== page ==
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Level 3’s capital-intensive business model is questioned (subscription required) by Helen Draper highlights how Level3 is having to invest huge amounts of money to make just a little money back, hurting its working capital. This was one of the factors that encouraged all the creative accounting at Enron.
I have a bit of related history. Back in the day I was involved in launching Enron Broadband Services in Europe. The operation was a start-up with just three bright Americans who were sent over to kick things off. I got them sorted with their first UK mobile phones, which were prepaid devices on Orange.
My team was responsible for introducing them to the European telecoms media, the telecoms analyst community and key contacts at the major peering networks in London. I thew the most awkward party ever. A whole pile of UNIX and Cisco experts ate nouveau cuisine in a minimalist restaurant that required a cloak room assistant to help you find the exit door in the bathroom. My job at that time wasn’t made any easier by Level3. In a classic case of the Emperor’s new clothes or dot com hubris, Enron had a complex PowerPoint deck and a story that didn’t make much sense. At the time Level3 was both a supplier of capacity to Enron Broadband Services and a determined critic.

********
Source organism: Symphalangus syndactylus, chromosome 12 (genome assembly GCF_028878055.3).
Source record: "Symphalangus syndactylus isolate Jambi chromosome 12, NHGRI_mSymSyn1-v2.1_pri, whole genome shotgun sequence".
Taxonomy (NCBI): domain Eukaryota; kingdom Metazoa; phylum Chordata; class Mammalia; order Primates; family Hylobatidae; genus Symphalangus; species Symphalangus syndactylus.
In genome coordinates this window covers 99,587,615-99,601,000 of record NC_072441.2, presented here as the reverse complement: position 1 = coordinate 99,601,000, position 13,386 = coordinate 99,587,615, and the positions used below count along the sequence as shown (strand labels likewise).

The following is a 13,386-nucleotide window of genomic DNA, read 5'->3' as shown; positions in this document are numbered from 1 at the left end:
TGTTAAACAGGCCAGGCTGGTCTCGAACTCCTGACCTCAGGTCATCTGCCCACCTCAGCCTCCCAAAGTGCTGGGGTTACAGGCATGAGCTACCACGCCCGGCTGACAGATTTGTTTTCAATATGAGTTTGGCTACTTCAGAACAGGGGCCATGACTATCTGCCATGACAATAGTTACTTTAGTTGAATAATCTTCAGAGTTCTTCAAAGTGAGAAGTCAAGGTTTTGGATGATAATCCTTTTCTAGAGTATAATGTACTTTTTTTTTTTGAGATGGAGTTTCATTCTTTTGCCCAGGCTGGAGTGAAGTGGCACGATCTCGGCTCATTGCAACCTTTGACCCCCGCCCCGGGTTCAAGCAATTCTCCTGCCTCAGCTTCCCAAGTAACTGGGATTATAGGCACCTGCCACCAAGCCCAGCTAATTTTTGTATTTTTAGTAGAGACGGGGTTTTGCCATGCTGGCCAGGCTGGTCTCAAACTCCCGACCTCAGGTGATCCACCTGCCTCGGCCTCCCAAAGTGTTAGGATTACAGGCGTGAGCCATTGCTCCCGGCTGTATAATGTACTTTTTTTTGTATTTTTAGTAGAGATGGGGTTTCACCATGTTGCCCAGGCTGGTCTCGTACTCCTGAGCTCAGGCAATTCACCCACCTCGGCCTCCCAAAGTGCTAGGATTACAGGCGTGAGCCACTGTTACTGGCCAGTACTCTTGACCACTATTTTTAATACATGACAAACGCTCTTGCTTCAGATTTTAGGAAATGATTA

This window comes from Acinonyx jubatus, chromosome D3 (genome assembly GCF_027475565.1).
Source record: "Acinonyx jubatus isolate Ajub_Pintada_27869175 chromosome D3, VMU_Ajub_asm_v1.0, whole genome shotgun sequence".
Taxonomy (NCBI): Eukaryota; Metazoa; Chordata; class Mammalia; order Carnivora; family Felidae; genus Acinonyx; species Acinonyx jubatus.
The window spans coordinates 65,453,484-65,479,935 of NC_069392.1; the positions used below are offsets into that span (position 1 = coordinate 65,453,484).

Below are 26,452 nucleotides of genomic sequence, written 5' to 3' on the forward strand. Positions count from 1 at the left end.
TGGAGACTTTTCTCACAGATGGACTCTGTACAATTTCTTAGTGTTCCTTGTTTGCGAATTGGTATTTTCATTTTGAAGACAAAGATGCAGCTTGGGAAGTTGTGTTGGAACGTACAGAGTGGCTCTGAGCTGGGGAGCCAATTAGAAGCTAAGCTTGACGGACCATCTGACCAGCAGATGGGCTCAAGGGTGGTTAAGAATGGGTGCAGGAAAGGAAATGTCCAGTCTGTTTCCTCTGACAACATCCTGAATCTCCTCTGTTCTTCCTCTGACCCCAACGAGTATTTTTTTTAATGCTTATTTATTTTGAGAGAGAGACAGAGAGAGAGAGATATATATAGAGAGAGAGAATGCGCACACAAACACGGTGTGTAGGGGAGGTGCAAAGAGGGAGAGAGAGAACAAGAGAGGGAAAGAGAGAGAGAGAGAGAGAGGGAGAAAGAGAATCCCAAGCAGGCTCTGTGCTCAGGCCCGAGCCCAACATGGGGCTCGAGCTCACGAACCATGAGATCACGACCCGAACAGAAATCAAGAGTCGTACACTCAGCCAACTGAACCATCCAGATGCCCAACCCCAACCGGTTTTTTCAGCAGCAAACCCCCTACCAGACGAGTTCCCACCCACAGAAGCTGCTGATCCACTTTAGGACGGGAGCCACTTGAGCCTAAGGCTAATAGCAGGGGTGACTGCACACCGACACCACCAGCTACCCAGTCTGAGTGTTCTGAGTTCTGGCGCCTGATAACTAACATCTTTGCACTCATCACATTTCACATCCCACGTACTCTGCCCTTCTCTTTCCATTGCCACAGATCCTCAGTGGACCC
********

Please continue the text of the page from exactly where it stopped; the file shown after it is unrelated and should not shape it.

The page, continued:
It’s then CEO James Crowe was a vocal critic of the Enron Broadband Services business model according to journalists that I had spoken to. Which made my job so much harder. Of course, some of Crowe’s criticism was justified and none of us really had an idea of how much of a mess Enron actually was. It is ironic to think that Level3 might be treading a similar path. More telecoms related content here.